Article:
Obama has just made a “deal” with the Iranians on their nuclear program which many suspect will not prevent the rogue nation from manufacturing a nuclear weapon in the very near future.

Both father and daughter have been active in the Council on Foreign Relations (CFR).

MSNBC’s slogan is “Lean forward.”  During the first quarter of this year, its ratings fell to “its lowest-rated quarter since Q2 in 2006,” during which several shows were canceled.

Why Malloy believes it is his purview to “monitor other states” which are considering religious freedom bills is also unclear.  Whether or not the White House influenced Malloy is as yet an unanswered question.

Arkansas passed a religious freedom bill last week with a provision for non-discrimination.

Business owners in several states have lost their livelihoods as a result of recent court rulings imposing a mandate to provide services at gay weddings.  One in Washington State may lose her home, savings and business after facing a lawsuit from the state attorney general, Robert Ferguson.

After being offered a plea deal with a $2,001 fine early this year, florist Barronelle Stutzman wrote:

Dear Mr. Ferguson,

Thank you for reaching out and making an offer to settle your case against me.

As you may imagine, it has been mentally and emotionally exhausting to be at the center of this controversy for nearly two years.  I never imagined that using my God-given talents and abilities, and doing what I love to do for over three decades, would become illegal. Our state would be a better place if we respected each other’s differences, and our leaders protected the freedom to have those differences. Since 2012, same-sex couples all over the state have been free to act on their beliefs about marriage, but because I follow the Bible’s teaching that marriage is the union of one man and one woman, I am no longer free to act on my beliefs.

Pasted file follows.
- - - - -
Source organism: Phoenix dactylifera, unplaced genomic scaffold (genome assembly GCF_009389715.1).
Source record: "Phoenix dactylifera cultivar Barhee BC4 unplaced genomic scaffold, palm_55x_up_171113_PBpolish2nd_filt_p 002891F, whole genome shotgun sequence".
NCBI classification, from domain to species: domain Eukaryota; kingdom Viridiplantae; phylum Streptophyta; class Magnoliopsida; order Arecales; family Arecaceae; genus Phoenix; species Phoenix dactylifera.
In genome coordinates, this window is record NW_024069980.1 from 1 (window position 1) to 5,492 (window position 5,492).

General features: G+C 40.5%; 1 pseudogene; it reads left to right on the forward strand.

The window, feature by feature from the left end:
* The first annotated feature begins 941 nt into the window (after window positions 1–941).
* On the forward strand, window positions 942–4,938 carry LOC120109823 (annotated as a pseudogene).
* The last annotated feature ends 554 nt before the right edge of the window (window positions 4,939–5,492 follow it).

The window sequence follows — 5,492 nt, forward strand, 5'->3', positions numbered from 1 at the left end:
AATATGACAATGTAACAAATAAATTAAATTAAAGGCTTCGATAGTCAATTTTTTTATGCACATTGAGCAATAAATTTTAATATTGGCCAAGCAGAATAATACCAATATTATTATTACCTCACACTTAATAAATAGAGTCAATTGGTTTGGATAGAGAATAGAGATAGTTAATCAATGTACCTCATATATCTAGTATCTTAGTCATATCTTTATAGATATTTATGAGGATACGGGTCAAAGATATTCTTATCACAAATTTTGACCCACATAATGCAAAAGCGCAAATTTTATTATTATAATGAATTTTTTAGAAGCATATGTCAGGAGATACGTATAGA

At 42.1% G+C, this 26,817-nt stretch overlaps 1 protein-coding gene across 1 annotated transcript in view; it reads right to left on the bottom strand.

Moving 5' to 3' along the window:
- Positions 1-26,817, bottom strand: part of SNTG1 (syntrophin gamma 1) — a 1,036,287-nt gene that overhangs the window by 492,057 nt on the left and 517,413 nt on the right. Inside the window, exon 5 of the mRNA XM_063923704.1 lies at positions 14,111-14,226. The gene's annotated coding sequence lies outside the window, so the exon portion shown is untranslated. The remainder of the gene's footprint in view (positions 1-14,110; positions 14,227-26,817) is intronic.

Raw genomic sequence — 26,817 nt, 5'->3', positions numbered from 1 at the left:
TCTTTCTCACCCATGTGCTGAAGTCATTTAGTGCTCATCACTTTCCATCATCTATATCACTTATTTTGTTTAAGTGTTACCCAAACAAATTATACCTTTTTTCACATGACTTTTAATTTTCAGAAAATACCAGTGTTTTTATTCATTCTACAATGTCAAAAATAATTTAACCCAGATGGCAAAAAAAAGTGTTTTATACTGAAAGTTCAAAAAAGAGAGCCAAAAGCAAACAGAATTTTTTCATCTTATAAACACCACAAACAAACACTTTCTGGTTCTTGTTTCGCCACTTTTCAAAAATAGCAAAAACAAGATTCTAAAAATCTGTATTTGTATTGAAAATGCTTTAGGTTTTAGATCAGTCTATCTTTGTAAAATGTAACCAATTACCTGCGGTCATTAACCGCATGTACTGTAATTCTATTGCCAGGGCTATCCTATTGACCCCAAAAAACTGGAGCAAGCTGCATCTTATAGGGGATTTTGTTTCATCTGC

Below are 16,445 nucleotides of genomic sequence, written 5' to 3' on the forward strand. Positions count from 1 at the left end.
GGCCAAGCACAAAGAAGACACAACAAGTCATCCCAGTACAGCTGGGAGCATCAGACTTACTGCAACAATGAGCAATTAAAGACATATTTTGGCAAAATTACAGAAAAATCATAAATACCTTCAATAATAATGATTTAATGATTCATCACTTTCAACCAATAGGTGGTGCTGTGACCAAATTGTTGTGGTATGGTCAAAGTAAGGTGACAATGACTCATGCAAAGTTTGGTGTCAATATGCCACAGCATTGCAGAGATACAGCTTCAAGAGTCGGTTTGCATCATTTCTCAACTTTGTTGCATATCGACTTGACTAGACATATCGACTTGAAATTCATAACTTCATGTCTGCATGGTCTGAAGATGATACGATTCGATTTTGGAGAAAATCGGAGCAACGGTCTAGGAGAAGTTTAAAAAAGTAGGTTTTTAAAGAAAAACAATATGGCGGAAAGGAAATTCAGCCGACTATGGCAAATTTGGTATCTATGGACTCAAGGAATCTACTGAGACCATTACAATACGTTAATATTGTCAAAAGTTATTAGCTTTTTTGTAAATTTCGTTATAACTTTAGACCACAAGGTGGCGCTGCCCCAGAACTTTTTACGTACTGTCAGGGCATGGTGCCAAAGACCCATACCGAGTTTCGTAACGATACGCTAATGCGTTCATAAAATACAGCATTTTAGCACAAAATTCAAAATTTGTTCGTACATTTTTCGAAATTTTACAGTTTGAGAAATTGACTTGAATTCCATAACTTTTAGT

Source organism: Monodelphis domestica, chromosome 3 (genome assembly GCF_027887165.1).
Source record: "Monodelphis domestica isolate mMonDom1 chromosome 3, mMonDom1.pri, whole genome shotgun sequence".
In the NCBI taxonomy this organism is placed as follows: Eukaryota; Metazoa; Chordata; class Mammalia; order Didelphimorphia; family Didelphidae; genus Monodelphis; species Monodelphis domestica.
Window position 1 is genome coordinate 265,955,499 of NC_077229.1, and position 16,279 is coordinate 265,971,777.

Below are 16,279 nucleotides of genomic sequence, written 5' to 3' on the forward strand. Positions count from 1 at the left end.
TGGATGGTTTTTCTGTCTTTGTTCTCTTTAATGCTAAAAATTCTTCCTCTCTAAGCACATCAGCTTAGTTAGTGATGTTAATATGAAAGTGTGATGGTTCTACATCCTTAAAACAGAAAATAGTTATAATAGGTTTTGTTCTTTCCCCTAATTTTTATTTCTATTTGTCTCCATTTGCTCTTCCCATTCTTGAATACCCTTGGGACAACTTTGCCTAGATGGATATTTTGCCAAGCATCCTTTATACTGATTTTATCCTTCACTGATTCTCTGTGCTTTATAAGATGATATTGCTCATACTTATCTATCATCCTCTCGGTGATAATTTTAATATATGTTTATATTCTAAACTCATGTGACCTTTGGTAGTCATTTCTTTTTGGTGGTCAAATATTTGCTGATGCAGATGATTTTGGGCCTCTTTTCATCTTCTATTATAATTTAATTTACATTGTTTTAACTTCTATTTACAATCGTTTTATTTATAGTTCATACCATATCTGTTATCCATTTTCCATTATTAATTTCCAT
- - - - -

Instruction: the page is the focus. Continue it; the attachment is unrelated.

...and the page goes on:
Your offer reveals that you don’t really understand me or what this conflict is all about. It’s about freedom, not money. I certainly don’t relish the idea of losing my business, my home, and everything else that your lawsuit threatens to take from my family, but my freedom to honor God in doing what I do best is more important. Washington’s constitution guarantees us “freedom of conscience in all matters of religious sentiment.” I cannot sell that precious freedom. You are asking me to walk in the way of a well-known betrayer, one who sold something of infinite worth for 30 pieces of silver.  That is something I will not do.

I pray that you reconsider your position. I kindly served Rob for nearly a decade and would gladly continue to do so. I truly want the best for my friend. I’ve also employed and served many members of the LGBT community, and I will continue to do so regardless of what happens with this case. You chose to attack my faith and pursue this not simply as a matter of law, but to threaten my very means of working, eating, and having a home. If you are serious about clarifying the law, then I urge you to drop your claims against my home, business, and other assets and pursue the legal claims through the appeal process. Thanks again for writing and I hope you will consider my offer.

Sincerely,

Barronelle Stutzman

In Matthew 24:9, Jesus, who Christians believe rose from the dead on Easter Sunday, is quoted as having told his disciples:

Then they will deliver you to tribulation, and will kill you, and you will be hated by all nations because of My name. 10“At that time many will fall away and will betray one another and hate one another.…

In Matthew 10:22, Jesus said:

You will be hated by everyone because of me, but the one who stands firm to the end will be saved.

In an editorial masquerading as a news article, The Christian Science Monitor reported:

The governors of Indiana and Arkansas – Republicans Mike Pence and Asa Hutchinson – likely are spending Easter weekend wondering what they might have done to avert the adverse political wave that rolled them over this past week.